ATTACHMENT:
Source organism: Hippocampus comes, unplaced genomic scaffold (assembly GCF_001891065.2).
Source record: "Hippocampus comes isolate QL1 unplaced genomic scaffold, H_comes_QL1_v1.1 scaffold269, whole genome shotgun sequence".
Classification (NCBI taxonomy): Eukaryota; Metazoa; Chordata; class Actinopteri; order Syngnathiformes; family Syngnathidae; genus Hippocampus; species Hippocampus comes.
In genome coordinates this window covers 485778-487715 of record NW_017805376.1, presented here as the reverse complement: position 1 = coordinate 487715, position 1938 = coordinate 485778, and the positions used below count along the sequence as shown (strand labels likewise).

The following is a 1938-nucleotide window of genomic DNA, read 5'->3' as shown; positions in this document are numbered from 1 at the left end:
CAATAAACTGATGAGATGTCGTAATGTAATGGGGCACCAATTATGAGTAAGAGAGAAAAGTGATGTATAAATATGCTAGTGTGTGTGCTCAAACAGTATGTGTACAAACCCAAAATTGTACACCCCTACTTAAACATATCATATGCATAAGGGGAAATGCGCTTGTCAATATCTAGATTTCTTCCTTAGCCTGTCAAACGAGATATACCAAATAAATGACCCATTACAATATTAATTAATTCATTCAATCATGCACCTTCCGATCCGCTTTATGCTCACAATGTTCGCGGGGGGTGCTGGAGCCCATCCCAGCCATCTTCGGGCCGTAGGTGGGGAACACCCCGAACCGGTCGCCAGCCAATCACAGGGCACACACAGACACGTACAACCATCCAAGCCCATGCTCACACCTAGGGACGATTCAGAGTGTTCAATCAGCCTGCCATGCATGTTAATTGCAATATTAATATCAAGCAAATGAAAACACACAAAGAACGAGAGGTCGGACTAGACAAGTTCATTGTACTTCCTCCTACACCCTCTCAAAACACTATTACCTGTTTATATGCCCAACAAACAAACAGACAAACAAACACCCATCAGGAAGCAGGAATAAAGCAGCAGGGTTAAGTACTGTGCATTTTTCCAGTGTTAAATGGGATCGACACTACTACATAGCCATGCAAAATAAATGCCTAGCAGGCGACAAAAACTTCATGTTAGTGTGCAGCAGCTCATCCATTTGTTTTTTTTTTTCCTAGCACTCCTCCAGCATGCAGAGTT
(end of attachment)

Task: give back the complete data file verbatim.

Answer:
Source organism: Hippocampus comes, unplaced genomic scaffold (assembly GCF_001891065.2).
Source record: "Hippocampus comes isolate QL1 unplaced genomic scaffold, H_comes_QL1_v1.1 scaffold269, whole genome shotgun sequence".
Classification (NCBI taxonomy): Eukaryota; Metazoa; Chordata; class Actinopteri; order Syngnathiformes; family Syngnathidae; genus Hippocampus; species Hippocampus comes.
In genome coordinates this window covers 485778-487715 of record NW_017805376.1, presented here as the reverse complement: position 1 = coordinate 487715, position 1938 = coordinate 485778, and the positions used below count along the sequence as shown (strand labels likewise).

The following is a 1938-nucleotide window of genomic DNA, read 5'->3' as shown; positions in this document are numbered from 1 at the left end:
CAATAAACTGATGAGATGTCGTAATGTAATGGGGCACCAATTATGAGTAAGAGAGAAAAGTGATGTATAAATATGCTAGTGTGTGTGCTCAAACAGTATGTGTACAAACCCAAAATTGTACACCCCTACTTAAACATATCATATGCATAAGGGGAAATGCGCTTGTCAATATCTAGATTTCTTCCTTAGCCTGTCAAACGAGATATACCAAATAAATGACCCATTACAATATTAATTAATTCATTCAATCATGCACCTTCCGATCCGCTTTATGCTCACAATGTTCGCGGGGGGTGCTGGAGCCCATCCCAGCCATCTTCGGGCCGTAGGTGGGGAACACCCCGAACCGGTCGCCAGCCAATCACAGGGCACACACAGACACGTACAACCATCCAAGCCCATGCTCACACCTAGGGACGATTCAGAGTGTTCAATCAGCCTGCCATGCATGTTAATTGCAATATTAATATCAAGCAAATGAAAACACACAAAGAACGAGAGGTCGGACTAGACAAGTTCATTGTACTTCCTCCTACACCCTCTCAAAACACTATTACCTGTTTATATGCCCAACAAACAAACAGACAAACAAACACCCATCAGGAAGCAGGAATAAAGCAGCAGGGTTAAGTACTGTGCATTTTTCCAGTGTTAAATGGGATCGACACTACTACATAGCCATGCAAAATAAATGCCTAGCAGGCGACAAAAACTTCATGTTAGTGTGCAGCAGCTCATCCATTTGTTTTTTTTTTTCCTAGCACTCCTCCAGCATGCAGAGTT